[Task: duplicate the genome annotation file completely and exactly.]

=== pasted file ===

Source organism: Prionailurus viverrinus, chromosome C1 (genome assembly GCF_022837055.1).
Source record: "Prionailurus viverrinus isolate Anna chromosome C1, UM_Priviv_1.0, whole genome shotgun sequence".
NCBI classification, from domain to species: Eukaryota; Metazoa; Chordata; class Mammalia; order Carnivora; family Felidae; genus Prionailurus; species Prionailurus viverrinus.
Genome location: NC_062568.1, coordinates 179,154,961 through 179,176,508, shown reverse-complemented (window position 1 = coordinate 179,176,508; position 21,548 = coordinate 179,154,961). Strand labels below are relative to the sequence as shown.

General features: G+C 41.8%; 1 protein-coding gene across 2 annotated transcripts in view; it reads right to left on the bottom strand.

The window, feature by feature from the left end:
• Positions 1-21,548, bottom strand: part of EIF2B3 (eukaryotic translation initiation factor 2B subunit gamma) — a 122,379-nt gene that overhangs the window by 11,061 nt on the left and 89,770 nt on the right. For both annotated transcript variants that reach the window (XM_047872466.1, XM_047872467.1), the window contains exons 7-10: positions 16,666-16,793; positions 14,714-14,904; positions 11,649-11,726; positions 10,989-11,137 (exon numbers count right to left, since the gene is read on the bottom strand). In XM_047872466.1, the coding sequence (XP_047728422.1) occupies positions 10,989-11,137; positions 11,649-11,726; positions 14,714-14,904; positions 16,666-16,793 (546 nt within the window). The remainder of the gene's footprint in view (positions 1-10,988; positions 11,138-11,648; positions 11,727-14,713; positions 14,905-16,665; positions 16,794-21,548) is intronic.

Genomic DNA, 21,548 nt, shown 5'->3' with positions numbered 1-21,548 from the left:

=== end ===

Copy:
Source organism: Prionailurus viverrinus, chromosome C1 (genome assembly GCF_022837055.1).
Source record: "Prionailurus viverrinus isolate Anna chromosome C1, UM_Priviv_1.0, whole genome shotgun sequence".
NCBI classification, from domain to species: Eukaryota; Metazoa; Chordata; class Mammalia; order Carnivora; family Felidae; genus Prionailurus; species Prionailurus viverrinus.
Genome location: NC_062568.1, coordinates 179,154,961 through 179,176,508, shown reverse-complemented (window position 1 = coordinate 179,176,508; position 21,548 = coordinate 179,154,961). Strand labels below are relative to the sequence as shown.

General features: G+C 41.8%; 1 protein-coding gene across 2 annotated transcripts in view; it reads right to left on the bottom strand.

The window, feature by feature from the left end:
• Positions 1-21,548, bottom strand: part of EIF2B3 (eukaryotic translation initiation factor 2B subunit gamma) — a 122,379-nt gene that overhangs the window by 11,061 nt on the left and 89,770 nt on the right. For both annotated transcript variants that reach the window (XM_047872466.1, XM_047872467.1), the window contains exons 7-10: positions 16,666-16,793; positions 14,714-14,904; positions 11,649-11,726; positions 10,989-11,137 (exon numbers count right to left, since the gene is read on the bottom strand). In XM_047872466.1, the coding sequence (XP_047728422.1) occupies positions 10,989-11,137; positions 11,649-11,726; positions 14,714-14,904; positions 16,666-16,793 (546 nt within the window). The remainder of the gene's footprint in view (positions 1-10,988; positions 11,138-11,648; positions 11,727-14,713; positions 14,905-16,665; positions 16,794-21,548) is intronic.

Genomic DNA, 21,548 nt, shown 5'->3' with positions numbered 1-21,548 from the left: